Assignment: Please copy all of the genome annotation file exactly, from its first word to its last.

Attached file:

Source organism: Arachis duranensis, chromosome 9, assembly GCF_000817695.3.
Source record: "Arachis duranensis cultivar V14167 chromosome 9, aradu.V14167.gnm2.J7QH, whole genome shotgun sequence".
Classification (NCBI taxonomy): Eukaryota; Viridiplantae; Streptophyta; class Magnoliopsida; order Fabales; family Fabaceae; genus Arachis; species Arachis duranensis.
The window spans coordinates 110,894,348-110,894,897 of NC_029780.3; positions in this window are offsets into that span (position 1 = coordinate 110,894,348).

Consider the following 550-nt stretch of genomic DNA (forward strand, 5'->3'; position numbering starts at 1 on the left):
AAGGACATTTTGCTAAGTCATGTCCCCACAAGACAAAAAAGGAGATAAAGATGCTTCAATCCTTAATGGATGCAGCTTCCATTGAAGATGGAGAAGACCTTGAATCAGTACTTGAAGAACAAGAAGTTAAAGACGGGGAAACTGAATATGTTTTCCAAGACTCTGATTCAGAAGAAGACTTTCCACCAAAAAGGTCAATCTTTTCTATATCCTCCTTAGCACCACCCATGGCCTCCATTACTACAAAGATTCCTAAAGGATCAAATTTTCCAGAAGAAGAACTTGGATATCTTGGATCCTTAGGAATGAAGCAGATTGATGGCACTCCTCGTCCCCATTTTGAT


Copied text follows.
Source organism: Arachis duranensis, chromosome 9, assembly GCF_000817695.3.
Source record: "Arachis duranensis cultivar V14167 chromosome 9, aradu.V14167.gnm2.J7QH, whole genome shotgun sequence".
Classification (NCBI taxonomy): Eukaryota; Viridiplantae; Streptophyta; class Magnoliopsida; order Fabales; family Fabaceae; genus Arachis; species Arachis duranensis.
The window spans coordinates 110,894,348-110,894,897 of NC_029780.3; positions in this window are offsets into that span (position 1 = coordinate 110,894,348).

Consider the following 550-nt stretch of genomic DNA (forward strand, 5'->3'; position numbering starts at 1 on the left):
AAGGACATTTTGCTAAGTCATGTCCCCACAAGACAAAAAAGGAGATAAAGATGCTTCAATCCTTAATGGATGCAGCTTCCATTGAAGATGGAGAAGACCTTGAATCAGTACTTGAAGAACAAGAAGTTAAAGACGGGGAAACTGAATATGTTTTCCAAGACTCTGATTCAGAAGAAGACTTTCCACCAAAAAGGTCAATCTTTTCTATATCCTCCTTAGCACCACCCATGGCCTCCATTACTACAAAGATTCCTAAAGGATCAAATTTTCCAGAAGAAGAACTTGGATATCTTGGATCCTTAGGAATGAAGCAGATTGATGGCACTCCTCGTCCCCATTTTGAT